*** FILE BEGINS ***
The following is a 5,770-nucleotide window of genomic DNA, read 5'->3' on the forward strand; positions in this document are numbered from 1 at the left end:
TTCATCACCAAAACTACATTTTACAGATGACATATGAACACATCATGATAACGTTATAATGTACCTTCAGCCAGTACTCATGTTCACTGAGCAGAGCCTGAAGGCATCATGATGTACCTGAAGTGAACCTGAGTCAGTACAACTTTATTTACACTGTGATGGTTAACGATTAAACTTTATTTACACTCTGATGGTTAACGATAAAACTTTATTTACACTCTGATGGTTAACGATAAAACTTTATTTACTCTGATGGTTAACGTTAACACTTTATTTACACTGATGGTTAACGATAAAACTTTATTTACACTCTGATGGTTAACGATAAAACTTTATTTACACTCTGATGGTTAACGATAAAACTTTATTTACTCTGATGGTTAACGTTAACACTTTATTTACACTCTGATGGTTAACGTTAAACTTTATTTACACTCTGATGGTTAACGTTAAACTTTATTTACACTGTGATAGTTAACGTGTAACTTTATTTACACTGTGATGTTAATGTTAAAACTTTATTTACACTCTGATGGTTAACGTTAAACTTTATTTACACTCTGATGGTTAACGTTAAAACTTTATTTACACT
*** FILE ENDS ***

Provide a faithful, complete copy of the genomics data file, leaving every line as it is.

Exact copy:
The following is a 5,770-nucleotide window of genomic DNA, read 5'->3' on the forward strand; positions in this document are numbered from 1 at the left end:
TTCATCACCAAAACTACATTTTACAGATGACATATGAACACATCATGATAACGTTATAATGTACCTTCAGCCAGTACTCATGTTCACTGAGCAGAGCCTGAAGGCATCATGATGTACCTGAAGTGAACCTGAGTCAGTACAACTTTATTTACACTGTGATGGTTAACGATTAAACTTTATTTACACTCTGATGGTTAACGATAAAACTTTATTTACACTCTGATGGTTAACGATAAAACTTTATTTACTCTGATGGTTAACGTTAACACTTTATTTACACTGATGGTTAACGATAAAACTTTATTTACACTCTGATGGTTAACGATAAAACTTTATTTACACTCTGATGGTTAACGATAAAACTTTATTTACTCTGATGGTTAACGTTAACACTTTATTTACACTCTGATGGTTAACGTTAAACTTTATTTACACTCTGATGGTTAACGTTAAACTTTATTTACACTGTGATAGTTAACGTGTAACTTTATTTACACTGTGATGTTAATGTTAAAACTTTATTTACACTCTGATGGTTAACGTTAAACTTTATTTACACTCTGATGGTTAACGTTAAAACTTTATTTACACT